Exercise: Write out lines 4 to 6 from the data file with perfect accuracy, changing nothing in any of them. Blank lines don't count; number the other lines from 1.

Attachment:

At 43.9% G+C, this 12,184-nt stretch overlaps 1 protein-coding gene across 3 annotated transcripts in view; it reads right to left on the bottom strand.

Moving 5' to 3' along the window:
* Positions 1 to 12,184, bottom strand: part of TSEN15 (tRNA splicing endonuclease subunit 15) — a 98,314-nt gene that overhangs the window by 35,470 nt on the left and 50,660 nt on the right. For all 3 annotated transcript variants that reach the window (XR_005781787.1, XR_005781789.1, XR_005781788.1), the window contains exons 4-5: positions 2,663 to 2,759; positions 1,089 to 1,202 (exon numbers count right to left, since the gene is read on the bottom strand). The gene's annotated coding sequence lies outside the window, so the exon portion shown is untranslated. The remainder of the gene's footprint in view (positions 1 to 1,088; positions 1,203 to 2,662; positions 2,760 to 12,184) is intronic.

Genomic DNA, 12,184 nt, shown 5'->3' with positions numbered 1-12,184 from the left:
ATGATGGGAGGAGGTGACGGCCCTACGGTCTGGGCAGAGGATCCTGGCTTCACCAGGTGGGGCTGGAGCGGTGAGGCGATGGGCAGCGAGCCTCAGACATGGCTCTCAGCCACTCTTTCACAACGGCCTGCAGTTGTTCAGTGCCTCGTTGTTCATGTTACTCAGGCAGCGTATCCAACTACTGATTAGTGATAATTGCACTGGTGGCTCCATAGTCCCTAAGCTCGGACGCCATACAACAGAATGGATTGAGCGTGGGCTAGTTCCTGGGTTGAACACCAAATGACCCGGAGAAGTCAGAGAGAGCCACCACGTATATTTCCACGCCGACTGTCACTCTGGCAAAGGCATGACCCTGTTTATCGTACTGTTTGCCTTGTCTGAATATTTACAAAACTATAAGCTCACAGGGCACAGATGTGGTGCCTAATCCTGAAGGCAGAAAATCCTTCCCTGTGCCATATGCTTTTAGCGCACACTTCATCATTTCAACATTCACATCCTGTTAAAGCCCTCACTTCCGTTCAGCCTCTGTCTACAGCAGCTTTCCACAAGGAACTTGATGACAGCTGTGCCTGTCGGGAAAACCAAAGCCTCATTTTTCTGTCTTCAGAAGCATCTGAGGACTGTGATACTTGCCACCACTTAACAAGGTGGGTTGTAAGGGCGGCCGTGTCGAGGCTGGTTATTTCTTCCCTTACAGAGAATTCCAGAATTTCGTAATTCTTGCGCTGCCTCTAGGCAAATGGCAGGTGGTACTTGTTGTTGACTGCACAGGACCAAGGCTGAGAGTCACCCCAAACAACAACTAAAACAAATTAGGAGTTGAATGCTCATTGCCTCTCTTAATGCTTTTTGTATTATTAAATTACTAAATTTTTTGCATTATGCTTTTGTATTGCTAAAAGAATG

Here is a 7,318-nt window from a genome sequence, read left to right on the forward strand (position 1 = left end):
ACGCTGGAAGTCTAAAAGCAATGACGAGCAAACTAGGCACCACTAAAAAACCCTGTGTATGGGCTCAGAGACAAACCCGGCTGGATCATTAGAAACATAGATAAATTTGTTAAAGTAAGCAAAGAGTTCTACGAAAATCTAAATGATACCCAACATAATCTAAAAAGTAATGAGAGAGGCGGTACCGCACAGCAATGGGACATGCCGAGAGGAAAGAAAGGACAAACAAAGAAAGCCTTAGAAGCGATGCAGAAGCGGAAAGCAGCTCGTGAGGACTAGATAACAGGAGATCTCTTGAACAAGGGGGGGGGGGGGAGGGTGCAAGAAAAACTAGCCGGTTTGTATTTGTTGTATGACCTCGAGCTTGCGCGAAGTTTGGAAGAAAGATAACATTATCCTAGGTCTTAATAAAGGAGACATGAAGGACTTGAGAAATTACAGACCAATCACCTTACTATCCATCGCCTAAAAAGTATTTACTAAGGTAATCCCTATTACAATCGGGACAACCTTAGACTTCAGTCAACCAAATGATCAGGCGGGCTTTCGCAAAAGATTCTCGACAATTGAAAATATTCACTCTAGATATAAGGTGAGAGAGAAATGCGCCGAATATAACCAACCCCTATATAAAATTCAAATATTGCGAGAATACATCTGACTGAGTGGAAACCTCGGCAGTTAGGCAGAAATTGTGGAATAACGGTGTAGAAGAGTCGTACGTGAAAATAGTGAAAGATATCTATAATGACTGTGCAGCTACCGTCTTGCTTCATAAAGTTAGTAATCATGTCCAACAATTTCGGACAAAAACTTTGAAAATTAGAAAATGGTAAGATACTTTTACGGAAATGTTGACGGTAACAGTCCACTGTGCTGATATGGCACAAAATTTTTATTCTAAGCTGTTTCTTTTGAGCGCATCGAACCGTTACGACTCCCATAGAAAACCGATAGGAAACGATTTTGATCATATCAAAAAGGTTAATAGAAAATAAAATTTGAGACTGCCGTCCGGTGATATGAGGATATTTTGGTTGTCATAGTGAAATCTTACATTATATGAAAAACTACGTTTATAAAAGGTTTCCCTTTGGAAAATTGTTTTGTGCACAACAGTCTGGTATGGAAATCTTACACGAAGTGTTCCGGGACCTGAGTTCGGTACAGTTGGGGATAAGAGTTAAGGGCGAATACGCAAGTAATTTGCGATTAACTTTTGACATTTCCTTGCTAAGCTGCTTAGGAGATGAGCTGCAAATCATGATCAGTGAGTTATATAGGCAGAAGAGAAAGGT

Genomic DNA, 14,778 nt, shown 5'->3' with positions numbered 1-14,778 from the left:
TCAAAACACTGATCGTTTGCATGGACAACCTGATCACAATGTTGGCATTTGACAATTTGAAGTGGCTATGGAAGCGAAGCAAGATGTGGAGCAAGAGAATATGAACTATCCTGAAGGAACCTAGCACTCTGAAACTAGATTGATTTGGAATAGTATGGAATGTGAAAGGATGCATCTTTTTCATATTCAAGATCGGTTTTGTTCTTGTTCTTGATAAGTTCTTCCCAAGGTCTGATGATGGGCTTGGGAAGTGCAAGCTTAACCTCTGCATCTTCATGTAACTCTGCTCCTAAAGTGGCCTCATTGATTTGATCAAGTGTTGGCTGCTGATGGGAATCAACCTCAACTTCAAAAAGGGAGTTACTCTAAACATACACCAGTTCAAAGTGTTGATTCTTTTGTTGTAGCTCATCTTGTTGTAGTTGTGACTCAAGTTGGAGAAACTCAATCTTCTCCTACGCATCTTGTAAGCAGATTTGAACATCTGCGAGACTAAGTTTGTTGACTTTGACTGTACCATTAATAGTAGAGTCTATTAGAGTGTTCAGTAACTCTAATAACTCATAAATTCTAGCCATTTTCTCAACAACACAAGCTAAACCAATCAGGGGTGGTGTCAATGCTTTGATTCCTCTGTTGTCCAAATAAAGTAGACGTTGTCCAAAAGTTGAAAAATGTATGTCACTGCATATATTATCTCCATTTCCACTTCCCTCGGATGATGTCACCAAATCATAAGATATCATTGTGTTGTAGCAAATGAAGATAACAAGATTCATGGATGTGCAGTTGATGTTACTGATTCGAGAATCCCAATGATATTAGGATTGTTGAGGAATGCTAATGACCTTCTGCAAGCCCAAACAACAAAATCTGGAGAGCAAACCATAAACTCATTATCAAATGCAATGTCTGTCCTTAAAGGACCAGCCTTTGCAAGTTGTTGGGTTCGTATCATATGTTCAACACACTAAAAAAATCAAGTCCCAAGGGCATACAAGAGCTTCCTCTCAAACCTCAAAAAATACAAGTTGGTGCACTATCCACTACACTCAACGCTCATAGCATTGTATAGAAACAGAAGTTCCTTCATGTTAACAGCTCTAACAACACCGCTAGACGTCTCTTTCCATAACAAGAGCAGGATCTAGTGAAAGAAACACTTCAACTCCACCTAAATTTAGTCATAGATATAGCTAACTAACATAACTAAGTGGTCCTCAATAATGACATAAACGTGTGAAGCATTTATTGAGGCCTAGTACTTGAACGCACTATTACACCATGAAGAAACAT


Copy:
Genomic DNA, 12,184 nt, shown 5'->3' with positions numbered 1-12,184 from the left:
ATGATGGGAGGAGGTGACGGCCCTACGGTCTGGGCAGAGGATCCTGGCTTCACCAGGTGGGGCTGGAGCGGTGAGGCGATGGGCAGCGAGCCTCAGACATGGCTCTCAGCCACTCTTTCACAACGGCCTGCAGTTGTTCAGTGCCTCGTTGTTCATGTTACTCAGGCAGCGTATCCAACTACTGATTAGTGATAATTGCACTGGTGGCTCCATAGTCCCTAAGCTCGGACGCCATACAACAGAATGGATTGAGCGTGGGCTAGTTCCTGGGTTGAACACCAAATGACCCGGAGAAGTCAGAGAGAGCCACCACGTATATTTCCACGCCGACTGTCACTCTGGCAAAGGCATGACCCTGTTTATCGTACTGTTTGCCTTGTCTGAATATTTACAAAACTATAAGCTCACAGGGCACAGATGTGGTGCCTAATCCTGAAGGCAGAAAATCCTTCCCTGTGCCATATGCTTTTAGCGCACACTTCATCATTTCAACATTCACATCCTGTTAAAGCCCTCACTTCCGTTCAGCCTCTGTCTACAGCAGCTTTCCACAAGGAACTTGATGACAGCTGTGCCTGTCGGGAAAACCAAAGCCTCATTTTTCTGTCTTCAGAAGCATCTGAGGACTGTGATACTTGCCACCACTTAACAAGGTGGGTTGTAAGGGCGGCCGTGTCGAGGCTGGTTATTTCTTCCCTTACAGAGAATTCCAGAATTTCGTAATTCTTGCGCTGCCTCTAGGCAAATGGCAGGTGGTACTTGTTGTTGACTGCACAGGACCAAGGCTGAGAGTCACCCCAAACAACAACTAAAACAAATTAGGAGTTGAATGCTCATTGCCTCTCTTAATGCTTTTTGTATTATTAAATTACTAAATTTTTTGCATTATGCTTTTGTATTGCTAAAAGAATG

Here is a 7,318-nt window from a genome sequence, read left to right on the forward strand (position 1 = left end):